Though Intel will care not to admit it, sales of Ultrabooks™ haven't been as strong as the company ebulliently predicted when first announced at COMPUTEX last year.
Ultrabooks - premium notebooks powered by Intel Core ULV processors - were launched at a time when macroeconomic global events conspired to force consumers to re-evaluate expensive technology purchases (Apple doesn't seem to have suffered much - ed.). Now on their second iteration, powered by the latest Ivy Bridge processors, Ultrabooks have managed to sustain a modicum of momentum, with numerous designs from a wide range of OEM partners.
Set to provide significant impetus next year, the third generation of Ultrabooks will feature the firm's mobile variant of the upcoming Haswell chip architecture. If I didn't know better, the mainstream Haswell mobile part, equipped with a 15W TDP, seems to have been architected primarily for the benefit of Ultrabooks.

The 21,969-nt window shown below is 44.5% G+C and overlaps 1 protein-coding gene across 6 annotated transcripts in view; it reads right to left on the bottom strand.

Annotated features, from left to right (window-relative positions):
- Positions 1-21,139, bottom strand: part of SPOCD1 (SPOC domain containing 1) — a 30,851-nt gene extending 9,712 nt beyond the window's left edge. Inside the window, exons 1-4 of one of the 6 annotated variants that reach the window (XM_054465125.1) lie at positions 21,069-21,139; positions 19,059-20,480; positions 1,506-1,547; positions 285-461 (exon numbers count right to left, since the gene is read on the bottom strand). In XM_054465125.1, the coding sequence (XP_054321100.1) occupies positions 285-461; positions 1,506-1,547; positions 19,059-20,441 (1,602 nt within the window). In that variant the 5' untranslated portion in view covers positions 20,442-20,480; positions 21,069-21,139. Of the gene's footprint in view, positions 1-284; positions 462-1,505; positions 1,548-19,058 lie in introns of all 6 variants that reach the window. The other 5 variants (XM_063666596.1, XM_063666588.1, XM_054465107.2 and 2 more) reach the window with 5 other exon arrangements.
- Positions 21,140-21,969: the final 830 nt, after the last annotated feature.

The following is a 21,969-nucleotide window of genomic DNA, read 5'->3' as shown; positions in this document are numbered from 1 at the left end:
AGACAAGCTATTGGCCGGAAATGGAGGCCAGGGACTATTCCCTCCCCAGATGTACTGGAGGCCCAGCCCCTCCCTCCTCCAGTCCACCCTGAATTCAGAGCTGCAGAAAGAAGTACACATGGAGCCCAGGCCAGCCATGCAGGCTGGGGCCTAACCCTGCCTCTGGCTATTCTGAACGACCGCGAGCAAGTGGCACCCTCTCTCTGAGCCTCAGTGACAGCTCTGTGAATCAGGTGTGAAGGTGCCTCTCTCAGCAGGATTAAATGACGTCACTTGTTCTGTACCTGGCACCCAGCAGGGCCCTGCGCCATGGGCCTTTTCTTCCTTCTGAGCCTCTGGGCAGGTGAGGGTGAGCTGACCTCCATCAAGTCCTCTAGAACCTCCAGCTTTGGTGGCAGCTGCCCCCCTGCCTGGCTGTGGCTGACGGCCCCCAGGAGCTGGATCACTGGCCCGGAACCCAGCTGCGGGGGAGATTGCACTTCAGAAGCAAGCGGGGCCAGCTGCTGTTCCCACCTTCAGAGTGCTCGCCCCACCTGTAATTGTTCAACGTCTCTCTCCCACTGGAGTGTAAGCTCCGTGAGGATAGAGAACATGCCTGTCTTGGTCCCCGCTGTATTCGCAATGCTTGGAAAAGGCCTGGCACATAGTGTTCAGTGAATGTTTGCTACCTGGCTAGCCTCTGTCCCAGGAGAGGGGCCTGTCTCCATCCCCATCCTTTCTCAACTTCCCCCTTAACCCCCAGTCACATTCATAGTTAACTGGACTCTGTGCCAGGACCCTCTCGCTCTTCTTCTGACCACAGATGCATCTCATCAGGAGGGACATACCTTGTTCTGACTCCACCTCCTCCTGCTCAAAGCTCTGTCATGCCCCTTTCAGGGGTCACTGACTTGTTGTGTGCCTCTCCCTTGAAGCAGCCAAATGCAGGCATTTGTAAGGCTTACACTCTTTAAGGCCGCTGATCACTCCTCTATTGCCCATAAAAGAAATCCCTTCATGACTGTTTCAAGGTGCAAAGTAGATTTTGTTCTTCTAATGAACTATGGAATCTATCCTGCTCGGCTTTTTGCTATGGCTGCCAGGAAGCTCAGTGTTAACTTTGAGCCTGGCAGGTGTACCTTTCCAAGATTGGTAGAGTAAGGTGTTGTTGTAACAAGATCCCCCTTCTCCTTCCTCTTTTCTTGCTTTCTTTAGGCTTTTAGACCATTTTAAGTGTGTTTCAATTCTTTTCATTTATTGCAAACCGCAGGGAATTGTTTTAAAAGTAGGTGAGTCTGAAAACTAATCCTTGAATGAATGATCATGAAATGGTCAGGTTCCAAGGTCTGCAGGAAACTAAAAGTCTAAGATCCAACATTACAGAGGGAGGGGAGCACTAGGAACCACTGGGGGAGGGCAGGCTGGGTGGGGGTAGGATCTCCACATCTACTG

Intel, however, isn't looking solely at Haswell to provide some much-needed stimulus. At its annual developer conference, Dadi Perlmutter, Chief Technology Officer, announced that Intel is joining forces with Nuance, the voice-control specialists, and is bringing the firm's Dragon Assistant technology to Ultrabooks at the start of next year.
Run on a currently-available Dell XPS13 Ultrabook by simply saying 'Hello Dragon,' Intel demonstrated the Assistant software working seamlessly when tasked with everyday operations such as searching for and playing music, tweeting, and investigating possible sunglasses purchases on Amazon.com. Perlmutter explained that the search was conducted through the horsepower of the Ultrabook, and not by any heavy lifting done via cloud computing.
It is not clear whether this collaboration with Nuance is limited to Ultrabooks, how it will be implemented for present Ultrabook owners, or, for that matter, how Nuance plans to monetise software licensing.